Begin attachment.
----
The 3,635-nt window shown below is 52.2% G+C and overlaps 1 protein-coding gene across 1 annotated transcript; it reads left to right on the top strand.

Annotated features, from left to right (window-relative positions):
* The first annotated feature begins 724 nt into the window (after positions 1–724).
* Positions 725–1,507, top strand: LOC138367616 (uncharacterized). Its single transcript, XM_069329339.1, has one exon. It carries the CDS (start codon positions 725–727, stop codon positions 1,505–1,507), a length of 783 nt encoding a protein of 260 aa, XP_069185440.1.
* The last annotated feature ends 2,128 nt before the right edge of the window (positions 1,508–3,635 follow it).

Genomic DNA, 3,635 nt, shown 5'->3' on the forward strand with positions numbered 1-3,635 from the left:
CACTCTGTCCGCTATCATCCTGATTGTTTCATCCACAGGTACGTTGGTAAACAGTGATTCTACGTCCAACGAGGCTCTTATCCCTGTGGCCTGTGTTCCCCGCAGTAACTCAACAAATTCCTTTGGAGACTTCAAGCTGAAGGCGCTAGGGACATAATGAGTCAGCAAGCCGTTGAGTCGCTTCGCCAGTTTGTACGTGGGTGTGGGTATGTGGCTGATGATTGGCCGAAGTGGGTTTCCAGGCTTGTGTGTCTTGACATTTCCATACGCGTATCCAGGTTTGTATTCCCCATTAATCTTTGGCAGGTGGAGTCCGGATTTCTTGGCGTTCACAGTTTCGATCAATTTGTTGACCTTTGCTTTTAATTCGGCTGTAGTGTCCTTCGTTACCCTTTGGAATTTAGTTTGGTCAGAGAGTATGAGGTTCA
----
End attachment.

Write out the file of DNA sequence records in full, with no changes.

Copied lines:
The 3,635-nt window shown below is 52.2% G+C and overlaps 1 protein-coding gene across 1 annotated transcript; it reads left to right on the top strand.

Annotated features, from left to right (window-relative positions):
* The first annotated feature begins 724 nt into the window (after positions 1–724).
* Positions 725–1,507, top strand: LOC138367616 (uncharacterized). Its single transcript, XM_069329339.1, has one exon. It carries the CDS (start codon positions 725–727, stop codon positions 1,505–1,507), a length of 783 nt encoding a protein of 260 aa, XP_069185440.1.
* The last annotated feature ends 2,128 nt before the right edge of the window (positions 1,508–3,635 follow it).

Genomic DNA, 3,635 nt, shown 5'->3' on the forward strand with positions numbered 1-3,635 from the left:
CACTCTGTCCGCTATCATCCTGATTGTTTCATCCACAGGTACGTTGGTAAACAGTGATTCTACGTCCAACGAGGCTCTTATCCCTGTGGCCTGTGTTCCCCGCAGTAACTCAACAAATTCCTTTGGAGACTTCAAGCTGAAGGCGCTAGGGACATAATGAGTCAGCAAGCCGTTGAGTCGCTTCGCCAGTTTGTACGTGGGTGTGGGTATGTGGCTGATGATTGGCCGAAGTGGGTTTCCAGGCTTGTGTGTCTTGACATTTCCATACGCGTATCCAGGTTTGTATTCCCCATTAATCTTTGGCAGGTGGAGTCCGGATTTCTTGGCGTTCACAGTTTCGATCAATTTGTTGACCTTTGCTTTTAATTCGGCTGTAGTGTCCTTCGTTACCCTTTGGAATTTAGTTTGGTCAGAGAGTATGAGGTTCA